An update on beef exports and the hormone dispute

In summary of 2018, the top U.S. beef exports in volume were Japan, South Korea, and Mexico consisting of more than 1.6 billion lbs. Among the 115 different countries the U.S. exports to, beef export volume is 12.3% greater than 2017. Total beef exports have added $317.53 per head to fed slaughter cattle value and international beef sales have been greater in 2018 by 5% versus 2017. This is positive news for beef producers but unfortunately there are several walls that prevent U.S. beef products from reaching their full export potential. Growing middle class countries like China make a prime location for U.S. beef exports. However, beef exported to China has been more minimal than predicted due to restrictions on beef derived from cattle that cannot be implanted with growth promoting hormones. Therefore, innovation to overcome non-scientific trade barriers will be needed because the majority of the U.S.’s fed cattle supply is implanted to improve efficiency of production. Also, Europe has a long-standing non-hormone treated cattle (NHTC) program that has been effective since 1999. Although the U.S. has been able to supply specifically to this program for often at a premium, the duty-free volume is limited to 20,000 mt. and there is a loss of production efficiency. To mitigate the confusion over the concern of utilization of hormones in cattle production, greater consumer trust needs to be established. The use of growth promotant hormones such as, estradiol, progesterone, testosterone, trenbolone and zeranol have been approved by the Food and Drug Administration. These products are regularly used in more than 20 countries and have reduced greenhouse gas emissions, energy use, water use, and reactive nitrogen loss of beef production in comparison to beef raised without growth promoting hormones. If consumers demand greater sustainability, growth promoting hormones can enhance production efficiency and can contribute significantly to the goal of producing more food with fewer resources.

The Important Role of Hormones

Estradiol, progesterone, and testosterone hormones are present in plant and animal products (Table 1). These naturally occurring substances are termed “endogenous” hormones. In animals, these hormones play an important role as “messengers” because they travel through the bloodstream to synchronize body function and influence biological action of specific areas such as reproduction, growth, and development.

Estrogenic activity of common plant and animal foods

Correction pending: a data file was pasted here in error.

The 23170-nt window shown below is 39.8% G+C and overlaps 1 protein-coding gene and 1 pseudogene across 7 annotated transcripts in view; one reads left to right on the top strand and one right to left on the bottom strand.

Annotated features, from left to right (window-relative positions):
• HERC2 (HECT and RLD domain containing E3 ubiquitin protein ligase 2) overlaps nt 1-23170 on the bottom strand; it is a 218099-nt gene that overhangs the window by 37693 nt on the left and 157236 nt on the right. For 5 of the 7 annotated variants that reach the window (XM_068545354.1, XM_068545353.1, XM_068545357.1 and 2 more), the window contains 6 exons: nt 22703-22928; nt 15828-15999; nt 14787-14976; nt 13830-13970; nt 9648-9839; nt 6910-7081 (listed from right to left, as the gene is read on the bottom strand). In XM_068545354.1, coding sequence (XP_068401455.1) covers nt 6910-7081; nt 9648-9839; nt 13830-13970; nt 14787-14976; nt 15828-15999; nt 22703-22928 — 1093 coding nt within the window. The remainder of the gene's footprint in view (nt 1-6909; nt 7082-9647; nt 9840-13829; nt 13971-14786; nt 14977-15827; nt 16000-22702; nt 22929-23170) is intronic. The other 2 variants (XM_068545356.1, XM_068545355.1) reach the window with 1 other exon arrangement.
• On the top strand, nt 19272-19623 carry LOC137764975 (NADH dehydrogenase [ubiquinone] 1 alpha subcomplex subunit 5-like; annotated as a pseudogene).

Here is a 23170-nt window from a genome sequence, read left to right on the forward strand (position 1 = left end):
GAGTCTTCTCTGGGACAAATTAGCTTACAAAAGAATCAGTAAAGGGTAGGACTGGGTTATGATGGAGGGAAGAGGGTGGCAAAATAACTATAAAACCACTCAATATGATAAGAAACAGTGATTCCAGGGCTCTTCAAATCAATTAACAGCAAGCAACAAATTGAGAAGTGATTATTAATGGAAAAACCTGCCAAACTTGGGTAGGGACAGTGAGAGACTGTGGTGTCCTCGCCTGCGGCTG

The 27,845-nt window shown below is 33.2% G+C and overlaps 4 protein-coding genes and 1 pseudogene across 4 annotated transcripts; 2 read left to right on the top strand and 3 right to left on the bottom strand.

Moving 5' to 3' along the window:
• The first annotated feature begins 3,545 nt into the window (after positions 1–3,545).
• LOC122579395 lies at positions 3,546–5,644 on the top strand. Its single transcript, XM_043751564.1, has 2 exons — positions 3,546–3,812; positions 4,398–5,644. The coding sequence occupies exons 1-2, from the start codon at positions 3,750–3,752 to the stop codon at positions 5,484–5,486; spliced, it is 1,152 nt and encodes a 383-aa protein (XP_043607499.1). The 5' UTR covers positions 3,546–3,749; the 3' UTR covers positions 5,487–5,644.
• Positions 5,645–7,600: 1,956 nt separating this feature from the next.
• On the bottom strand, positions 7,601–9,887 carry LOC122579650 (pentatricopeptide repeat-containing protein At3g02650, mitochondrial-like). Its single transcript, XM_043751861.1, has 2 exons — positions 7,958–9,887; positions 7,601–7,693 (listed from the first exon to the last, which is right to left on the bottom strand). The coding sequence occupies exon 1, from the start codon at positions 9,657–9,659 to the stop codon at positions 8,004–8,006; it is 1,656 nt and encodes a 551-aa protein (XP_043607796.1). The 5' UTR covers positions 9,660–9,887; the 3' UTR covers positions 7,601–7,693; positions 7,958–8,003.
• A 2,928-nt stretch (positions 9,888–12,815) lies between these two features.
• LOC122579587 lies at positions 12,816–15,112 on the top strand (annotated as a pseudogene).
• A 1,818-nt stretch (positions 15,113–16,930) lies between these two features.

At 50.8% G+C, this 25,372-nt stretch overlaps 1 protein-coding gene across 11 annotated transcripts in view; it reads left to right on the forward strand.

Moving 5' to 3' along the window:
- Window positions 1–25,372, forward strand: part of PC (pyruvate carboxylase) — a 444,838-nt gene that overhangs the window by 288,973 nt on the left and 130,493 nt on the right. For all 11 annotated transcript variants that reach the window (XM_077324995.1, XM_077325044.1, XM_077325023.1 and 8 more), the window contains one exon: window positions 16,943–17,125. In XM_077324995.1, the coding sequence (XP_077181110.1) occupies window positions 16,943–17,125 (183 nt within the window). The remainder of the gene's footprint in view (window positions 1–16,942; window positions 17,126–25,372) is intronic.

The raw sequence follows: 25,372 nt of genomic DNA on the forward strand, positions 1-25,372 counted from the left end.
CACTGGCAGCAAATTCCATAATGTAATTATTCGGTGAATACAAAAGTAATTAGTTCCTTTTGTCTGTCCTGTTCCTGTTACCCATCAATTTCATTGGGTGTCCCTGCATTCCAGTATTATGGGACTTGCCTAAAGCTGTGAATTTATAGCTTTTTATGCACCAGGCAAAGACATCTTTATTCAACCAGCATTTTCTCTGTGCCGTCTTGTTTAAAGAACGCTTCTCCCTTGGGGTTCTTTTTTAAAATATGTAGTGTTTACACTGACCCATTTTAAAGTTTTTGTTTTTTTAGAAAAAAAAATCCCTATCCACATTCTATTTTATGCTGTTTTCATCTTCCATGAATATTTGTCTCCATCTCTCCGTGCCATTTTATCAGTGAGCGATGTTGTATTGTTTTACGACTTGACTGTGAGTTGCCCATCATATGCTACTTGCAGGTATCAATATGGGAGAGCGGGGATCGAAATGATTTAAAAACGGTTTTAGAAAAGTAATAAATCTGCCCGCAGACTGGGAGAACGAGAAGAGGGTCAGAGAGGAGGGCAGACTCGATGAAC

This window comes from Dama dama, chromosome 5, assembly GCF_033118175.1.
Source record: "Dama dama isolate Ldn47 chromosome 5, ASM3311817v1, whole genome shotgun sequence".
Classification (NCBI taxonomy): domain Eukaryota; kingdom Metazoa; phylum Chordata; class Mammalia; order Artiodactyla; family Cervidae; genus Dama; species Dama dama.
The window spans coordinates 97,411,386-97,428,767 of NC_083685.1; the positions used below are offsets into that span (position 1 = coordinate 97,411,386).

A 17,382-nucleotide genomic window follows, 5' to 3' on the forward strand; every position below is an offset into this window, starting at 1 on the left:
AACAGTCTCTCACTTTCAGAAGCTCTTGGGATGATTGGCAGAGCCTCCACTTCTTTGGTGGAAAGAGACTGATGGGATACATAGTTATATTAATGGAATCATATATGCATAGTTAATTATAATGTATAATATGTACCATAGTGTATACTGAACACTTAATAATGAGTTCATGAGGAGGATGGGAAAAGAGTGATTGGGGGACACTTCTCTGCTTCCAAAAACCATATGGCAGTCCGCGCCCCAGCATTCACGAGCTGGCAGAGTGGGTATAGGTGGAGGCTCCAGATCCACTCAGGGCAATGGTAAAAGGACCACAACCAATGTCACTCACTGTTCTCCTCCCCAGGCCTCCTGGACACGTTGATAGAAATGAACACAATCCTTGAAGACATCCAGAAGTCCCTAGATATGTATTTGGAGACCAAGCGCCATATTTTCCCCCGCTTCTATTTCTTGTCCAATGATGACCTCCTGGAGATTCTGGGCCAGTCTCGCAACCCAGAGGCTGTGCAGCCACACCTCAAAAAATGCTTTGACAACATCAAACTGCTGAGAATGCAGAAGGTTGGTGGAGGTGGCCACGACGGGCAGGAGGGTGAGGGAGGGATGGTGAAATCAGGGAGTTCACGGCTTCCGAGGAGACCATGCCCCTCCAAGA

Hormones such as androgens and estrogens or “exogenous hormones” can be administered to growing cattle to promote growth and synergy with the endogenous hormones. Growth promoting hormones are known to improve feed efficiency, protein deposition, and growth rate of cattle.

The administration process often consists of placing small pellets or “implants” under the skin in the animal’s ear. The implant should be deposited between the skin and the cartilage on the backside of the ear as shown in Figure 1.

Proper Implant Site

The implants are designed to release the hormone compound over time into the bloodstream. Once the animal is at its terminal endpoint and taken to the beef harvest facility, the ear of each animal is discarded. Therefore, there is no chance that an implant could enter the food supply chain.

It is true that beef from implanted cattle contains greater estrogenic activity by 1 ng per 3 oz. serving in comparison to non-implanted beef (3 ng vs. 2 ng, respectively). However, this difference is very minimal compared to the estrogenic activity in many plant products. Consumers should also be aware that when meat is consumed, residues of the natural hormones have a low biological activity because residues are rapidly excreted.

Consumer Beef Marketing

In the retail case, beef cannot be marketed as “hormone-free” because hormones are produced naturally by plants, animals, and humans for proper regulatory function and survivability. Beef can be marketed as “naturally raised” or “raised without hormones” and must abide by the USDA voluntary claim standards “FSIS Labeling Guideline on Documentation Needed to Substantiate Animal Raising Claims for Label Submissions.” Consumers that prefer to purchase naturally raised or Organic beef should be prepared to pay a premium. Beef produced from implanted cattle can provide consumers a more economical and sustainable product that should be recognized as safe and wholesome.

For more information about the use of hormones in beef production, visit the Meat Mythcrushers website at http://www.meatmythcrushers.com.